The Jets' braintrust has talked about Ahmad 'Sauce' Gardner since the day in late April when they made him the team's top draft pick. The optimistic chatter continued through May and grew louder during OTAs and minicamp in June.
Now, it all gets real with the opening of training camp this week at the Atlantic Health Jets Training Center. And among the position groups under the purview of defensive coordinator Jeff Ulbrich, you can hear the excitement in his voice when he talks about Gardner and the Green & White's the deep cohort at cornerback.
"It's critical," Ulbrich said, referring to the group. "Things are going to happen, people are going to hurt, get nicked. You have to have the ability to absorb injury in this league and if you can't, you can't have sustained success. The fact that we do have depth, exciting guys with a lot of skill sets, allows us to adapt. It's going to give us the ability to adapt to offenses regarding matchups, regarding techniques and calls while relying on our superpowers."
And although Gardner has yet to unveil the "S" (S for Superman) on his Jets jersey, landing the No. 1 (for which he paid teammate D.J. Reed $50,000) in Gotham green, stealth black and spotlight white should give some indication of his confidence level and the growing feeling among the Jets' coaching staff that they do indeed have a special player on their hands.
"He's the rare guy, he refuses to repeat errors," Ulbrich said. "He's constantly growing. If something happens, he gets beat or just isn't closer enough to a receiver, he sprints over to the sideline to Tony Oden [senior defensive assistant/cornerbacks coach] or myself or Coach Saleh and he's like 'what just happened there?'
"He's an insane student of the game. He has a passion and love for it, and a brain to absorb it all. To see him in the spring, probably the thing that most surprised me was we knew he was an athlete and an athletic talent. We heard about his mental makeup. But still, just to see it, and to see it consistently is impressive. He's the first on field and last to leave. Just to see a guy so obsessed with it, he's unique in that way.
"A lot of rookies sit back and take their lumps and steadily grow. But I don't think he's down for that life. He doesn't want that. He wants it now— he wants to be great today. The idea of just being a player in this league, just a starter is the farthest from his brain. That's a huge part of him. He's got the makeup to do it. He wants to be the best in the game."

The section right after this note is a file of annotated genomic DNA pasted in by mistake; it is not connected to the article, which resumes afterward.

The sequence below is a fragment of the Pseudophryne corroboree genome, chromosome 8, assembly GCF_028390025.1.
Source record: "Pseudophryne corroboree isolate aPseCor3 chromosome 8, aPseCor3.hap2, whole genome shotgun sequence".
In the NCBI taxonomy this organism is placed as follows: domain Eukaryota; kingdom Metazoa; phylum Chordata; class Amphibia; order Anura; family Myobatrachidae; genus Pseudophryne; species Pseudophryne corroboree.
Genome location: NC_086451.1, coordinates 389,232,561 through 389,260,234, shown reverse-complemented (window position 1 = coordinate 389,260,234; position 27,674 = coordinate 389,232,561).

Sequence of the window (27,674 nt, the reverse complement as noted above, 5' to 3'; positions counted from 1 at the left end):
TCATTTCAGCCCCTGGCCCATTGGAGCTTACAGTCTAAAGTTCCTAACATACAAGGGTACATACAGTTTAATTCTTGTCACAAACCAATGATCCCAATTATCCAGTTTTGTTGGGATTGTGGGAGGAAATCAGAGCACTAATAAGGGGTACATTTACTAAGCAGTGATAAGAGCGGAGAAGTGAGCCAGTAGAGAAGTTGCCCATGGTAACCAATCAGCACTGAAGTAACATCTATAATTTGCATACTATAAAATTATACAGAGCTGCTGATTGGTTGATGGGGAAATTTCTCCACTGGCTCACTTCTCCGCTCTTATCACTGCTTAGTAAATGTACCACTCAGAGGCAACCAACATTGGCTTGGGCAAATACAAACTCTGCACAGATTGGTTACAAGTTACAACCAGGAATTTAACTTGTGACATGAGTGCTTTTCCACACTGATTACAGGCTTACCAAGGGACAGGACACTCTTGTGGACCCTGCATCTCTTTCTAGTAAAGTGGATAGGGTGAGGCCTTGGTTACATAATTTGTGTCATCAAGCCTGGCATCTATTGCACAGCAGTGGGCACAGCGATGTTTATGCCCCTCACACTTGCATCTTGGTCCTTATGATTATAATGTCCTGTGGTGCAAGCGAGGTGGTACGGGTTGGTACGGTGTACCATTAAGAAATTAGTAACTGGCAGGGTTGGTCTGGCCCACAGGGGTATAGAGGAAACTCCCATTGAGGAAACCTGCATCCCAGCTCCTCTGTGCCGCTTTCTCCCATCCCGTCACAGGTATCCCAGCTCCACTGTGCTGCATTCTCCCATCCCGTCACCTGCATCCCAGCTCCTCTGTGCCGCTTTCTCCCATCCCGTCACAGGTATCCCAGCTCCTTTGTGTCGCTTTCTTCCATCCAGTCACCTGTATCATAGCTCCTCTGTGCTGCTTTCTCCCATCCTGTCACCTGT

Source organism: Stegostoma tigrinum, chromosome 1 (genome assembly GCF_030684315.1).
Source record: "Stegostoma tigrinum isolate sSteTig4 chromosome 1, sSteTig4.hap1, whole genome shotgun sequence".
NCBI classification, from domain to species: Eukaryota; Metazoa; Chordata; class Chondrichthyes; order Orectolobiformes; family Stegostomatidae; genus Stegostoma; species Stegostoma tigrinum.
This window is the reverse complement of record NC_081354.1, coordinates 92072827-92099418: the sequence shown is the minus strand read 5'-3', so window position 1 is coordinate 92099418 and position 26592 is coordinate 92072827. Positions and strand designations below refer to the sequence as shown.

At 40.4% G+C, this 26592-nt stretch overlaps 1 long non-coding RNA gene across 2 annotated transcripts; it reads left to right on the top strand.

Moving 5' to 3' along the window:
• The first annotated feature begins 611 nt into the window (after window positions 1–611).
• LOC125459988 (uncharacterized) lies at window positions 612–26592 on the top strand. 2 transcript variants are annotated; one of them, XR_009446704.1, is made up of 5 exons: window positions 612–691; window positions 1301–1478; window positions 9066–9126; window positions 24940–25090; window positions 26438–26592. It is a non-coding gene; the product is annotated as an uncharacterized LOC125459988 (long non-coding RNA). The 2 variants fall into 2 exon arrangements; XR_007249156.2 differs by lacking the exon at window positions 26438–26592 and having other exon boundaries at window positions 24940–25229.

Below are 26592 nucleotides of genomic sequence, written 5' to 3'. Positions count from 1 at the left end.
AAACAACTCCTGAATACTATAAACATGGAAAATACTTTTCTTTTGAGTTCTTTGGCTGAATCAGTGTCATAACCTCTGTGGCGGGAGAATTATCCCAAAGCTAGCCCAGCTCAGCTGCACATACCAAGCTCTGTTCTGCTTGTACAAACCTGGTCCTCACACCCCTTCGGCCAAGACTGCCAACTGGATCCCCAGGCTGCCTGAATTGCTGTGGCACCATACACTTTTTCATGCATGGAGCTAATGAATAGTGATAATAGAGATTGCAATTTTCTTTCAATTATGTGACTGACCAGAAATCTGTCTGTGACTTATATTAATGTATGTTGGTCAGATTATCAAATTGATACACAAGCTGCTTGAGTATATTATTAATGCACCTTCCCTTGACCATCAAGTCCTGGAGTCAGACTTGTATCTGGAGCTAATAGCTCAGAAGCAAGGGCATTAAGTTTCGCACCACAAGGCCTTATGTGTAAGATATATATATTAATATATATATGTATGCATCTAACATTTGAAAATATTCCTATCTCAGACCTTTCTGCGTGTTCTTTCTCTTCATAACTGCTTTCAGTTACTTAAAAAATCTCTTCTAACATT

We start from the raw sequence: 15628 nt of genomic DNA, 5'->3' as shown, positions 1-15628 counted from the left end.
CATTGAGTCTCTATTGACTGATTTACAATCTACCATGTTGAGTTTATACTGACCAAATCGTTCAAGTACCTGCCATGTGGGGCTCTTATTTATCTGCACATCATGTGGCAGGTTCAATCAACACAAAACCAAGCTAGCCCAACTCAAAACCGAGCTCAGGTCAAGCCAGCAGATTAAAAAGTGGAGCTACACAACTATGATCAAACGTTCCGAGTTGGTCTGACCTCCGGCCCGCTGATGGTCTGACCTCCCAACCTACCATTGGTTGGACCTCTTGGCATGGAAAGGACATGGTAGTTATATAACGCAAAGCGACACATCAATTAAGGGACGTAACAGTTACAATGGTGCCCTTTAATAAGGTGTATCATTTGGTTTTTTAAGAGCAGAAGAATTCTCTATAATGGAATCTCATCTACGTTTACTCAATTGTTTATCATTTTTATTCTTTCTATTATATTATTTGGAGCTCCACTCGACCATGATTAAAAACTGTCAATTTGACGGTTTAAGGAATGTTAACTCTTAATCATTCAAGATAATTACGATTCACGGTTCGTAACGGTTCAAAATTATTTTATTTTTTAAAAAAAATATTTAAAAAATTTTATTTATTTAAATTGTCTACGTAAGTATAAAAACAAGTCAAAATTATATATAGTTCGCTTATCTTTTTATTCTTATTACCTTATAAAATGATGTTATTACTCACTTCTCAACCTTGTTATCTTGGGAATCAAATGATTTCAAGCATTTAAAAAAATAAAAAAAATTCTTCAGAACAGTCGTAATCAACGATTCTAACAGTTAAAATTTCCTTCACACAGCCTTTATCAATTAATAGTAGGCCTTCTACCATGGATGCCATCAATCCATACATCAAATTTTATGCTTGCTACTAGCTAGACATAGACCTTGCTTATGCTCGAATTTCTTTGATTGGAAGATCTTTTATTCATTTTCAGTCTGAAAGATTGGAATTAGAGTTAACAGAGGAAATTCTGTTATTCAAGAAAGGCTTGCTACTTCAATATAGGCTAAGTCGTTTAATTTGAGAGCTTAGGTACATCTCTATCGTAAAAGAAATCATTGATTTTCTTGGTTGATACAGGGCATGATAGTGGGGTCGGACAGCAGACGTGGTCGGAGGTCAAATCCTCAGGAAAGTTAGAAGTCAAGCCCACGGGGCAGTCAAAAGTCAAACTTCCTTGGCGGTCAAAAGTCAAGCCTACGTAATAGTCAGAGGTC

By now, Gardner's numbers from his days playing for the Cincinnati Bearcats have been chewed over and analyzed. But still, in three seasons at Cincinnati, he had 9 INTs and didn't allow a TD. In 2021, Gardner allowed only 13 catches for 117 yards according to PFF College while registering 3 INTS, 3 sacks and 4 PDs. While Gardner thrives in press-man situations, he is a complete cornerback.
"Regarding his time being down in press position, he lived and thrived in that world," Ulbrich said. "We're going to allow him to do that as often as we can. It's going to be an adjustment; we're going to mix in enough stuff for him so he'll still be able to thrive and do his things. He's still going to have opportunities to press people. That's his superpower, and to not allow him to do that would be a huge mistake."
Though no one, Ulbrich among them, has yet to anoint Gardner a sure-fire starter for the Week 1 game against visiting Baltimore, most observers assume Gardner will team with Reed, signed in free agency from Seattle, as the starters on the outside with Michael Carter II at nickel. That is not, by any means, to underrate the skill, experience and potential of players like Brandin Echols, Bryce Hall and Javelin Guidry (Jason Pinnock, who was drafted last year as a corner out of Pitt, has moved over to the safeties' room).
"Reed brings an edge, a dog mentality and provides an amazing example for young players," Ulbrich said. "Where he came from and what he's overcome. He wasn't drafted high [Round 5 in 2018] but found a way to become a top-tier corner. He provides so much for us.
"With Echols, I anticipate him making a big jump this year. Maybe going into last season, we didn't think we could count so much on a sixth-round pick out of Kentucky, but he became a better player for us. With most rookies, they're just trying to stay alive and keep their heads up out of the water and often have the feeling of being drowned. The season ends and they have a chance to breathe and that's where the growth occurs. Things start to make sense. I felt that from him.
"Bryce is also going to make a big jump — he didn't play a lot his rookie year because of injury. And Michael Carter played a lot of nickel and I think he's going to be a much better player."
See the Jets' 90-man roster leading up to training camp.